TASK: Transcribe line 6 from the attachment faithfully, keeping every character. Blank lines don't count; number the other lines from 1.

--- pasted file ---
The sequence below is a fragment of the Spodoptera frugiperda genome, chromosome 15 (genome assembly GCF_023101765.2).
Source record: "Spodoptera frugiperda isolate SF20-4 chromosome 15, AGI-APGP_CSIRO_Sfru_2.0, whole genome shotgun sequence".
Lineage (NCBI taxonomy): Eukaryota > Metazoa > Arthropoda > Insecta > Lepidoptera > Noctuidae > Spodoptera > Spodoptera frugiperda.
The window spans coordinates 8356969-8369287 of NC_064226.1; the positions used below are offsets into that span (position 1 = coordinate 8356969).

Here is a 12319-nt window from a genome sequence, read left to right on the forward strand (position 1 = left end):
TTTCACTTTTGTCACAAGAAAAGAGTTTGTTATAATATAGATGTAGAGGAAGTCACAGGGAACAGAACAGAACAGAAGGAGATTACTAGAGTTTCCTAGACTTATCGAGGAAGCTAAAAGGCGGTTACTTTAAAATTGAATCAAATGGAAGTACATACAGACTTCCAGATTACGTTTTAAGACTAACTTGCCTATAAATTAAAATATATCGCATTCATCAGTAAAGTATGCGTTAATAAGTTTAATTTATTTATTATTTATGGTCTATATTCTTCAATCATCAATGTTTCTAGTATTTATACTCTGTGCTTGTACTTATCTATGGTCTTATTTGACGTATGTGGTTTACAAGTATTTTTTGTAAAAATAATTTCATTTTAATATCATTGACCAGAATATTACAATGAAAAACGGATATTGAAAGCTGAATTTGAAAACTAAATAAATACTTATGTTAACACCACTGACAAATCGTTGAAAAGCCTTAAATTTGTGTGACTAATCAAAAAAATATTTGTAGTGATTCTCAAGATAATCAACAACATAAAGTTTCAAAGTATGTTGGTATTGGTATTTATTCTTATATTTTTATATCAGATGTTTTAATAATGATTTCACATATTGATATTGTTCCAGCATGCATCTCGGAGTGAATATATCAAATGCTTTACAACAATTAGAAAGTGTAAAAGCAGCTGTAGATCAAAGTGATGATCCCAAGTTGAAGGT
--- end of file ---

TTTCACTTTTGTCACAAGAAAAGAGTTTGTTATAATATAGATGTAGAGGAAGTCACAGGGAACAGAACAGAACAGAAGGAGATTACTAGAGTTTCCTAGACTTATCGAGGAAGCTAAAAGGCGGTTACTTTAAAATTGAATCAAATGGAAGTACATACAGACTTCCAGATTACGTTTTAAGACTAACTTGCCTATAAATTAAAATATATCGCATTCATCAGTAAAGTATGCGTTAATAAGTTTAATTTATTTATTATTTATGGTCTATATTCTTCAATCATCAATGTTTCTAGTATTTATACTCTGTGCTTGTACTTATCTATGGTCTTATTTGACGTATGTGGTTTACAAGTATTTTTTGTAAAAATAATTTCATTTTAATATCATTGACCAGAATATTACAATGAAAAACGGATATTGAAAGCTGAATTTGAAAACTAAATAAATACTTATGTTAACACCACTGACAAATCGTTGAAAAGCCTTAAATTTGTGTGACTAATCAAAAAAATATTTGTAGTGATTCTCAAGATAATCAACAACATAAAGTTTCAAAGTATGTTGGTATTGGTATTTATTCTTATATTTTTATATCAGATGTTTTAATAATGATTTCACATATTGATATTGTTCCAGCATGCATCTCGGAGTGAATATATCAAATGCTTTACAACAATTAGAAAGTGTAAAAGCAGCTGTAGATCAAAGTGATGATCCCAAGTTGAAGGT